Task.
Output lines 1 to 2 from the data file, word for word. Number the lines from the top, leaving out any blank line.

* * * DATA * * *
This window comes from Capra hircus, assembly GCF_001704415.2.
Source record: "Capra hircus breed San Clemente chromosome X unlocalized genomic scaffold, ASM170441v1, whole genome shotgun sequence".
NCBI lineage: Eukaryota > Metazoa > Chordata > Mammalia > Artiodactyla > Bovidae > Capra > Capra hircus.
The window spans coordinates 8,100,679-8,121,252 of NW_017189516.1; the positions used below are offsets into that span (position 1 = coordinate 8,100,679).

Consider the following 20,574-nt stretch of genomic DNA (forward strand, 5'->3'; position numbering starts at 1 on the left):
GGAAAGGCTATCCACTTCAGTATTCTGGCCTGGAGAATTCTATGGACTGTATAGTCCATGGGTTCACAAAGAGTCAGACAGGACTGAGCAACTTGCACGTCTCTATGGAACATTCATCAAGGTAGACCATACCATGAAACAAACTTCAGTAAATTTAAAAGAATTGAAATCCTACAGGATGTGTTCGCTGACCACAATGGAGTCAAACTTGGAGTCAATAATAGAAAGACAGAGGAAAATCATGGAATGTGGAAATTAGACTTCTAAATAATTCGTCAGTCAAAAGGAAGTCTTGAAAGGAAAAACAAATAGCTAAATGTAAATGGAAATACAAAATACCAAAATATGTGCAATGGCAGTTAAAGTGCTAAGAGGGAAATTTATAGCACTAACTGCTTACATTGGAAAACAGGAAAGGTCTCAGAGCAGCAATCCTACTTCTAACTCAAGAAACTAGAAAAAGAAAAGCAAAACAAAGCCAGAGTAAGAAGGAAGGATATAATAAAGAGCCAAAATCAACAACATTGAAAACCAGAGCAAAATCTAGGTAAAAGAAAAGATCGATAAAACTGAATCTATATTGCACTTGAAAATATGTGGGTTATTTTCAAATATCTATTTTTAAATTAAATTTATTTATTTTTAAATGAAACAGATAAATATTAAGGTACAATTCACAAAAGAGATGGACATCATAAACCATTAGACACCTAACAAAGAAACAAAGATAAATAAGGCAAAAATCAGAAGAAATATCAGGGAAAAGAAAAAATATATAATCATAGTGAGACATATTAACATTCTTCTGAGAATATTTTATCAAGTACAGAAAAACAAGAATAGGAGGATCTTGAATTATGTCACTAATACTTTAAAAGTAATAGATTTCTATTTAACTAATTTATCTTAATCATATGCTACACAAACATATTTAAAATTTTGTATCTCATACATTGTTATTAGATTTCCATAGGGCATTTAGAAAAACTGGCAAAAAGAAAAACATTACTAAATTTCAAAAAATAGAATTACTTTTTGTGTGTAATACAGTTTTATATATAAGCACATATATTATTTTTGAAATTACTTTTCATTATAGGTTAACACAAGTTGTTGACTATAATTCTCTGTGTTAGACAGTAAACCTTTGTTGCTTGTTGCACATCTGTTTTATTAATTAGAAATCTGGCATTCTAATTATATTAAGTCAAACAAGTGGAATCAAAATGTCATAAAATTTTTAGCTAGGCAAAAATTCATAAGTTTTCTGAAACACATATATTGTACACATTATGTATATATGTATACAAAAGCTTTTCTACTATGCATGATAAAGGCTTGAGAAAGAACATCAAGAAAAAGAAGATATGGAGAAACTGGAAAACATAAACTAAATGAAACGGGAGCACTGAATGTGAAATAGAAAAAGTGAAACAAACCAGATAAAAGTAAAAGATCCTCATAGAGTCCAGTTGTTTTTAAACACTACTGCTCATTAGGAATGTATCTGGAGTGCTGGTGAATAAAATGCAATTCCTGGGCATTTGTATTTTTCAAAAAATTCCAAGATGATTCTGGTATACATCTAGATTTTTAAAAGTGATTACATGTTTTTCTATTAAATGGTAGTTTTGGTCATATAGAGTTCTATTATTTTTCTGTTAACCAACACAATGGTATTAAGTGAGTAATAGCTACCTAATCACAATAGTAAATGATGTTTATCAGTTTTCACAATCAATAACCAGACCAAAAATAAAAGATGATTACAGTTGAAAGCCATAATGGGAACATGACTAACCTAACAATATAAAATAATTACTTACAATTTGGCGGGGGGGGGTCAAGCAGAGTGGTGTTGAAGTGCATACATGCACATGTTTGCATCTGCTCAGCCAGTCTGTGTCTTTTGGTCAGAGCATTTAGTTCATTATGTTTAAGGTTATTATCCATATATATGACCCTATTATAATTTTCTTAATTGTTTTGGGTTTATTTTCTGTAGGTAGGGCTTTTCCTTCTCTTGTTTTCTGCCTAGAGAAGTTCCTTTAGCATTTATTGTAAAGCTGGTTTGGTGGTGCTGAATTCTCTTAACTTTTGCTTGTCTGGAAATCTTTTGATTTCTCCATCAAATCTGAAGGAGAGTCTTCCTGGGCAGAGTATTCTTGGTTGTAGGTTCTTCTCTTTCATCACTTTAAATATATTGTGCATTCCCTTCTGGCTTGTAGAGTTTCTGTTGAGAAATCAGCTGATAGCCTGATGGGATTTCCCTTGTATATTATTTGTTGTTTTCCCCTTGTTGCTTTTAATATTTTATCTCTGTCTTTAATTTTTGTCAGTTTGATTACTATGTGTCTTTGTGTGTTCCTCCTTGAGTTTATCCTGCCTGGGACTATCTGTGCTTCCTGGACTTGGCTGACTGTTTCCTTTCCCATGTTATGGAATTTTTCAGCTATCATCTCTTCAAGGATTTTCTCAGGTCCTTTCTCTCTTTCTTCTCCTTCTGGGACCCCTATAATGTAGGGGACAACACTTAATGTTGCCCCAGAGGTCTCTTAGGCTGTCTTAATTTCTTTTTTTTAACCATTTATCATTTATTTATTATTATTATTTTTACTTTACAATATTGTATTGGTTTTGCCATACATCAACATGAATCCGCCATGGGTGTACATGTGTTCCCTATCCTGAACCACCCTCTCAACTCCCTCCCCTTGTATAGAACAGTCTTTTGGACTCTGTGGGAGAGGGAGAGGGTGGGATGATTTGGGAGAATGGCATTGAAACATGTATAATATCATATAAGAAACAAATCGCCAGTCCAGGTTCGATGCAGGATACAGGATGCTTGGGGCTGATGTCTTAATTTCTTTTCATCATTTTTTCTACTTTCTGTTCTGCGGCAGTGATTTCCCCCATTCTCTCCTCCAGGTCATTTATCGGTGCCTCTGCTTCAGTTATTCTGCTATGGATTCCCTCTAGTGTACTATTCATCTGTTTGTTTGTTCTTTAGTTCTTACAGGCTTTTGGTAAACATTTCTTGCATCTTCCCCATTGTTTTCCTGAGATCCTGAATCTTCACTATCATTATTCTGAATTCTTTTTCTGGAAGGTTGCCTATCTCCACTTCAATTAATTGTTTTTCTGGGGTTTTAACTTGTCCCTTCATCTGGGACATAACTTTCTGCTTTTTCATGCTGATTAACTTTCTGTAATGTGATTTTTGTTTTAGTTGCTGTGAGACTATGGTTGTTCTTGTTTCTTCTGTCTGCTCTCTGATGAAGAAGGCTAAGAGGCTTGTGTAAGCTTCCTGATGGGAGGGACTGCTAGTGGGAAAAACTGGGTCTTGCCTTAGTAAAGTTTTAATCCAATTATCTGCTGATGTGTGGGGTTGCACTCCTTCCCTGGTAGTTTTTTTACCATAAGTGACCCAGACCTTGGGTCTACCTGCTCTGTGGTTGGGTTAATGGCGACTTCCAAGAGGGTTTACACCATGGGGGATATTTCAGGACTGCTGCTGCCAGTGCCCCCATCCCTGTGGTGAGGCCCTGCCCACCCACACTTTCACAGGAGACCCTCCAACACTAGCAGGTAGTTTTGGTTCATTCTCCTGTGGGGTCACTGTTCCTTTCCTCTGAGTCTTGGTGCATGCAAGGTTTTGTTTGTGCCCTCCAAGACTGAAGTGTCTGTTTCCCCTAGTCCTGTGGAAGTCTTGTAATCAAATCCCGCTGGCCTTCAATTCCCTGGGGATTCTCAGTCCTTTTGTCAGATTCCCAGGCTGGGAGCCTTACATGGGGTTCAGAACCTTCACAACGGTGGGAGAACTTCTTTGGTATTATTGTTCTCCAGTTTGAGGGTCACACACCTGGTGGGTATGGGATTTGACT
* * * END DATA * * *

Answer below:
This window comes from Capra hircus, assembly GCF_001704415.2.
Source record: "Capra hircus breed San Clemente chromosome X unlocalized genomic scaffold, ASM170441v1, whole genome shotgun sequence".